High Frequency Trading: How It Nearly Killed the Facebook IPO

high-frequency-trading-facebook-ipo

On May 18, 2012 one of the biggest initial public offerings in history was nearly destroyed by computers.

You know the company well. Facebook (NASDAQ:FB) is the most ubiquitous social media site in existence, with 900 million unique monthly visitors. But when it went public, investors became less concerned with the company’s number of users and more concerned with how many shares were trading.

When the dust settled at the end of the day, Facebook’s stock had set a new record for trading volume for an IPO. Over 450 million shares exchanged hands, in part due to the role of high frequency traders (HFT). But volume should have been much higher, and pricing should have been much more accurate.

What happened throughout the course of the day served as a warning to Main Street investors that stock exchanges can’t always be trusted, especially when there is an extreme spike in trading volume. And it helped highlight one of the problems with high frequency trading – too many orders in too short a period of time.

And at the heart of the problem was a glitch in Nasdaq’s computer software that couldn’t handle the “IPO Cross”.

An IPO Cross is the opening process for a new stock that’s about to go public. The process collects as many buy and sell orders as possible at a market-clearing price. When the stock is set to start trading, the computers do a quick double check to make sure no new orders have been submitted. This takes milliseconds. If new orders came in, the computer matches them up. If no new orders are in, then all is good to go.

In a proper IPO Cross, the high volume of orders are handled right off the bat. But Facebook didn’t have a proper IPO Cross. New orders kept coming in. Nasdaq’s computer software couldn’t handle the speed and volume. They got stuck in an infinite loop … searching and searching to match up all the new buy, sell and cancel orders.

This all happened around 11:00 am, when the stock was supposed to start trading. But with the computers overloaded, trading was delayed.

At 11:30, shares of Facebook finally started trading. But Nasdaq hadn’t actually fixed the issue. The exchange used a secondary matching system that used orders present at 11:11 am, a full 19 minutes before the stock hit the market.

Once the stock began trading at 11:30 am, it shot up to as high as $45, 18% higher than its $38 offering price. It seemed that things were on their way.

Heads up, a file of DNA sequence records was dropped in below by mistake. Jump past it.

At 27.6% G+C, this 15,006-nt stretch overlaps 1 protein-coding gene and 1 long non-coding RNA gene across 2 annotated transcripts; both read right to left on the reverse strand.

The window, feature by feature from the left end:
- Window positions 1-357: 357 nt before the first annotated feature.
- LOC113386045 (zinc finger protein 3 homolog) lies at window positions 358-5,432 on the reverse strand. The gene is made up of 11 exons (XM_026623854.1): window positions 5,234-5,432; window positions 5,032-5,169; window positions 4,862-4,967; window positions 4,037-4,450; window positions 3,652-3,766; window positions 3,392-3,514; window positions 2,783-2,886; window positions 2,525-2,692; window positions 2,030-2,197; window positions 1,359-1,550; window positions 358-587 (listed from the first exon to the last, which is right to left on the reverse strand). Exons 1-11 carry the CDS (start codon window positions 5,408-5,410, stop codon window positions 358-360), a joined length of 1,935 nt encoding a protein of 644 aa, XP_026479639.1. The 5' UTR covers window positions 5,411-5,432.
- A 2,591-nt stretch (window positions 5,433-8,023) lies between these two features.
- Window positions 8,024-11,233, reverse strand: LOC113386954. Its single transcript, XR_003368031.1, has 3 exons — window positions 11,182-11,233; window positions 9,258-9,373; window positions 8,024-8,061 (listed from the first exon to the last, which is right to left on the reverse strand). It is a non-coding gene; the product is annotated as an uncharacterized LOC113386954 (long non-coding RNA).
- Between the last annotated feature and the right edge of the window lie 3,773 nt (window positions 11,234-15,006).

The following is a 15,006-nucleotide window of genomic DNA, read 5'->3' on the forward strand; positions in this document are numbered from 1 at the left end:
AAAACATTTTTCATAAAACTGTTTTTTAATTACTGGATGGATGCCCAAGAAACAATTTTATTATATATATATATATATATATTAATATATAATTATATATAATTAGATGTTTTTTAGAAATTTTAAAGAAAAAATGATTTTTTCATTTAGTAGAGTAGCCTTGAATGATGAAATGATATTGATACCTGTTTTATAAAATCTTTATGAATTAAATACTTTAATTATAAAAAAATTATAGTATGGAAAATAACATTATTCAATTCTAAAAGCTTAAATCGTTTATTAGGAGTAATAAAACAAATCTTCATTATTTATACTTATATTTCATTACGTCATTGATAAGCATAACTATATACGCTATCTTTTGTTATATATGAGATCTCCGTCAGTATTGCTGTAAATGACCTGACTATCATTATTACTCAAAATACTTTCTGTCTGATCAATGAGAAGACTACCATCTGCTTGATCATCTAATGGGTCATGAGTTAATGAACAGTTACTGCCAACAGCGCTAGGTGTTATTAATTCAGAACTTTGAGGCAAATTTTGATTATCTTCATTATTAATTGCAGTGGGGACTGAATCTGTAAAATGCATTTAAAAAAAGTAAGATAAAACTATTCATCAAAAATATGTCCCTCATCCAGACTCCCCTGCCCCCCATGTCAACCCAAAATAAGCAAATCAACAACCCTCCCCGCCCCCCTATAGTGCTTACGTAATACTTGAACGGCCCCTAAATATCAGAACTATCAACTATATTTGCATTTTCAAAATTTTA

But they weren’t, at least not properly. Once the IPO Cross reports were released to the market at around 2 pm, it became clear that the first hour of trading was a mess.

The market learned that a backup computer had been used. And that orders entered between 11:11 and 11:30 had not been a part of the IPO Cross. In actuality, the price of shares didn’t accurately reflect demand for the stock.

The massive volume of entered and cancelled trades resulted in millions of dollars of trading losses for investors. To be sure, some made out like bandits. But others didn’t.

While it’s not unusual for a high-profile IPO to have many winners and losers, what makes Facebook’s different is that investors couldn’t trust the pricing and order quantities being handled by the computers. They only learned of the glitch afterwards, when trades had already been completed.

It’s still unclear how large an impact high frequency trading had on the Facebook IPO. What we do know is that computer algorithms and human traders were submitting buy orders and cancellation orders so rapidly that the computers were overwhelmed.

Only a deeper understanding of high frequency trading will help investors know how HFT firms contributed to what was almost the biggest IPO bust in history.

Best-selling author, Michael Lewis has one view – that HFT is a rigged game, designed to allow HFT firms to bank massive returns at the expense of Main Street investors. I don’t agree with everything that Lewis writes, but his easy going writing style and depth of research makes for a must-read book for anybody interested in the subject.

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Published by Wyatt Investment Research at